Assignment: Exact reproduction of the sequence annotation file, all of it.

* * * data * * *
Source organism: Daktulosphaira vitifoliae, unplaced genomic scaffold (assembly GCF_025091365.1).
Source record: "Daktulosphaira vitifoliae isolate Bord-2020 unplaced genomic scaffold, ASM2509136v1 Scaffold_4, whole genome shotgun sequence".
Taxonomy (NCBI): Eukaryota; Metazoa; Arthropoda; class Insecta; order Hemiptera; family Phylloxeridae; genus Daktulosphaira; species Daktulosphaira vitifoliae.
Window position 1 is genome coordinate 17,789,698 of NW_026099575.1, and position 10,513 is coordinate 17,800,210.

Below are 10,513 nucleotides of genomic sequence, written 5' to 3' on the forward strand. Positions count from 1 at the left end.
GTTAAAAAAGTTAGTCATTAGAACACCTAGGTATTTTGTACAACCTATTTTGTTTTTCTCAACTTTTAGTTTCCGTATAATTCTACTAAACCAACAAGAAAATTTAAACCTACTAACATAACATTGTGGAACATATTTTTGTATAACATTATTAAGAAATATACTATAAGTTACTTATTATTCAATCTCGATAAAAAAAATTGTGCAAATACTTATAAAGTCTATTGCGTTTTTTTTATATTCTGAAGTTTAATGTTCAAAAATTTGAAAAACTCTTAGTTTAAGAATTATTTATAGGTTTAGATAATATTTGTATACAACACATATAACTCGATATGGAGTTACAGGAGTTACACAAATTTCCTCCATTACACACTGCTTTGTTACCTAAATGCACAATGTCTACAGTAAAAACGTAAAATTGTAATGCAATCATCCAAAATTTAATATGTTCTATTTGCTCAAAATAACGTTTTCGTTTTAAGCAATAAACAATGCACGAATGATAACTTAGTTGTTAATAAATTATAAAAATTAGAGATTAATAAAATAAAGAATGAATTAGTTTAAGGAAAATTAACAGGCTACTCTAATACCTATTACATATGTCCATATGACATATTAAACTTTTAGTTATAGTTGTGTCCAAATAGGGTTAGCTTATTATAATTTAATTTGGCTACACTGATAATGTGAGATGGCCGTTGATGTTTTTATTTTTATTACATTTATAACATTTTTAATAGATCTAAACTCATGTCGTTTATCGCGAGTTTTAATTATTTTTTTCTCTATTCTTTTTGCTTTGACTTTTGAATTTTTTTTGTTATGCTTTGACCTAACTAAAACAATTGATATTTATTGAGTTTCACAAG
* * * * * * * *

Source organism: Daktulosphaira vitifoliae, unplaced genomic scaffold (assembly GCF_025091365.1).
Source record: "Daktulosphaira vitifoliae isolate Bord-2020 unplaced genomic scaffold, ASM2509136v1 Scaffold_4, whole genome shotgun sequence".
Taxonomy (NCBI): Eukaryota; Metazoa; Arthropoda; class Insecta; order Hemiptera; family Phylloxeridae; genus Daktulosphaira; species Daktulosphaira vitifoliae.
Window position 1 is genome coordinate 17,789,698 of NW_026099575.1, and position 10,513 is coordinate 17,800,210.

Below are 10,513 nucleotides of genomic sequence, written 5' to 3' on the forward strand. Positions count from 1 at the left end.
GTTAAAAAAGTTAGTCATTAGAACACCTAGGTATTTTGTACAACCTATTTTGTTTTTCTCAACTTTTAGTTTCCGTATAATTCTACTAAACCAACAAGAAAATTTAAACCTACTAACATAACATTGTGGAACATATTTTTGTATAACATTATTAAGAAATATACTATAAGTTACTTATTATTCAATCTCGATAAAAAAAATTGTGCAAATACTTATAAAGTCTATTGCGTTTTTTTTATATTCTGAAGTTTAATGTTCAAAAATTTGAAAAACTCTTAGTTTAAGAATTATTTATAGGTTTAGATAATATTTGTATACAACACATATAACTCGATATGGAGTTACAGGAGTTACACAAATTTCCTCCATTACACACTGCTTTGTTACCTAAATGCACAATGTCTACAGTAAAAACGTAAAATTGTAATGCAATCATCCAAAATTTAATATGTTCTATTTGCTCAAAATAACGTTTTCGTTTTAAGCAATAAACAATGCACGAATGATAACTTAGTTGTTAATAAATTATAAAAATTAGAGATTAATAAAATAAAGAATGAATTAGTTTAAGGAAAATTAACAGGCTACTCTAATACCTATTACATATGTCCATATGACATATTAAACTTTTAGTTATAGTTGTGTCCAAATAGGGTTAGCTTATTATAATTTAATTTGGCTACACTGATAATGTGAGATGGCCGTTGATGTTTTTATTTTTATTACATTTATAACATTTTTAATAGATCTAAACTCATGTCGTTTATCGCGAGTTTTAATTATTTTTTTCTCTATTCTTTTTGCTTTGACTTTTGAATTTTTTTTGTTATGCTTTGACCTAACTAAAACAATTGATATTTATTGAGTTTCACAAG